Employers would consequently produce fewer goods and services. As a result, they would tend to reduce their employment of workers at all wage levels. When the cost of employing low-wage workers goes up, the relative cost of employing higher-wage workers or investing in machines and technology goes down. Some employers would therefore respond to a higher minimum wage by shifting toward those substitutes and reducing their employment of low-wage workers.”
Been Here Before
That analysis dovetailed with previous research from the Manhattan Institute when the Obama Administration tried lifting the minimum wage previously.
“By eliminating jobs and/or reducing employment growth, economists have long understood that adoption of a higher minimum wage can harm the very poor who are intended to be helped.
But this groundbreaking paper by Douglas Holtz-Eakin, president of the American Action Forum and former director of the Congressional Budget Office, and Ben Gitis, director of labormarket policy at the American Action Forum, comes to a strikingly different conclusion:
Overall employment growth will be lower as a result of a higher minimum wage. Furthermore, much of the increase in income that results for those fortunate enough to have jobs, would go to relatively higher-income households. It would not help those households in poverty in whose name the campaign for a higher minimum wage gets waged.”
Problems With Hiking The Minimum Wage
- Raising the minimum wage has a variety of effects on both employment and family income. By increasing the cost of employing low-wage workers, a higher minimum wage generally leads employers to reduce the size of their workforce.
- The effects on employment would cause changes in prices and different labor and capital types.
- By boosting the income of low-wage workers who keep their jobs, a higher minimum wage raises their families’ real income, lifting some families out of poverty. However, real income falls for some families because other workers lose their jobs, business owners lose income, and prices increase for consumers.
- The net effect of a minimum-wage increase is to reduce average real family income.
Minimum Wage Impact On Employment
- Higher wages increase the cost to employers of producing goods and services. The employers pass some of those increased costs on to consumers in the form of higher prices. Those higher prices, in turn, lead consumers to purchase fewer goods and services.
- The employers consequently produce fewer goods and services, reducing their employment of low-wage and higher-wage workers.
- When the cost of employing low-wage workers goes up, the relative cost of hiring higher-wage workers or investing in machines and technology goes down.
- An increase in the minimum wage affects those components in offsetting ways.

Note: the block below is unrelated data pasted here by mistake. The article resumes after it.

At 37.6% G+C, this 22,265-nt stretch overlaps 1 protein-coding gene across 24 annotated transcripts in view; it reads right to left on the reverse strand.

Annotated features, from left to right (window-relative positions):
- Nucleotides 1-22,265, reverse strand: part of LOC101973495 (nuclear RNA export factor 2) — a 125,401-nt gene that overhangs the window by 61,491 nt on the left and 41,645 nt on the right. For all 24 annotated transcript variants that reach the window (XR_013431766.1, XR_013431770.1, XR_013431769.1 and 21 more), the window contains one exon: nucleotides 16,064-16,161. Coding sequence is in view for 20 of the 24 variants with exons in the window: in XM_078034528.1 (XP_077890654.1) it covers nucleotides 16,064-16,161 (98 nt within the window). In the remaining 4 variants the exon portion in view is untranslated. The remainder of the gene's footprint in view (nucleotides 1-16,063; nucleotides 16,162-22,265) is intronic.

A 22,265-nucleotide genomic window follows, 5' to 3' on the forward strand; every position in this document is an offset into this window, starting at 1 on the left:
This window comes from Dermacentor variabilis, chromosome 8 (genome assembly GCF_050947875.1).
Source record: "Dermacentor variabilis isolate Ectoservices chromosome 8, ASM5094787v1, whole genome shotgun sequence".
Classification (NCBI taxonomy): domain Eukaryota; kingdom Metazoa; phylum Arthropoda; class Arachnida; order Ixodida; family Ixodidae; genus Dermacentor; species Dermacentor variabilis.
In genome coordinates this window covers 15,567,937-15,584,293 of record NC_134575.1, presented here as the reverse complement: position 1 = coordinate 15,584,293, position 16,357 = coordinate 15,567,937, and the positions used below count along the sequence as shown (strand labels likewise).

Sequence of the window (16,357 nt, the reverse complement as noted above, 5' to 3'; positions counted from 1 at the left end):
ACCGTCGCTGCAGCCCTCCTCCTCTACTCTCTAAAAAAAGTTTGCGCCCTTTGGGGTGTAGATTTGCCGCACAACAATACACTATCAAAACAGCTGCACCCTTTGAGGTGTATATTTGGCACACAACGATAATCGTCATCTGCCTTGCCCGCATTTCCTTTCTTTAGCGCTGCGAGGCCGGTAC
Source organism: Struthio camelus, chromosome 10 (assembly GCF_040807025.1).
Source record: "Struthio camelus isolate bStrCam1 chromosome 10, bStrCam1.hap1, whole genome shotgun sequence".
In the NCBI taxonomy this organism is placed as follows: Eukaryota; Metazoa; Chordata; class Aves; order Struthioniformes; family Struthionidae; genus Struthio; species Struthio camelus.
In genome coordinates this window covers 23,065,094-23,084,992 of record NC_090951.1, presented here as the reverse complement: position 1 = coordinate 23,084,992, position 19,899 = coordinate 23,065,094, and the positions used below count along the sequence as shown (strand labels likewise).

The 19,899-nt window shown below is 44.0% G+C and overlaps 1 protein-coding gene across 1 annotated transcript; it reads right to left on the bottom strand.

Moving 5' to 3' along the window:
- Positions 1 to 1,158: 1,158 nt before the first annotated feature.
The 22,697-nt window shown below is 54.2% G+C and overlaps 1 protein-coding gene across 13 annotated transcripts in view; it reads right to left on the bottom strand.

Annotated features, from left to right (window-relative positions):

- It increases the cost of employing new hires for firms
- Reduces the costs of higher-wage workers and productivity-increasing technology
- Makes firms raise wages for all current employees whose salaries are below the new minimum, regardless of whether new workers get hired.
Minimum Wage Increase Effects Across Employers
Employers vary in how they respond to a minimum-wage increase.
- Employment tends to fall more at firms whose sales decline when they raise prices. Also, at firms that can readily substitute machines or technology for low-wage workers.
- They might reduce workers’ fringe benefits (such as health insurance or pensions) and job perks (such as employee discounts). Such lessens the effect of the higher minimum wage on total compensation.
- Employers could also partly offset their higher costs by cutting back on training. They could also opt to assign work to independent contractors who the FLSA does not cover.
- Employers respond to higher minimum wages by cutting costs or benefits elsewhere.
Should we raise the minimum wage from $7.25 an hour to say $9.00 an hour? Probably. The cost of living has risen since the 2009 wage hike, and an increase would likely be more palatable than a doubling.
However, while a drastic hike to $15 sounds innocent enough, it has the most significant negative impact on the poor, as reported by the Foundation For Economic Freedom:
“Minimum wage laws create a barrier to getting a job that the privileged are better able to overcome than the underprivileged. When jobs are scarce, then immigrants, workers with few skills or little education, and those with limited English proficiency are going to have a harder time convincing employers that their labor is worth $15 an hour than their better-skilled, native, English-speaking competitors. As Thomas Leonard has recently shown, unemploying such marginalized groups are regarded as part of the point of minimum wage laws by early 20th-century ‘progressives’ who saw the minimum wage as a useful tool for keeping immigrants, blacks, and women out of the labor market.”
Notably, the unintended consequences of a minimum wage hike in a weak economic environment are not inconsequential. Given that businesses are already fighting for profitability, hiking the minimum wage, given the subsequent “trickle up” effect, will lead to further increases in productivity and a reduction in employment.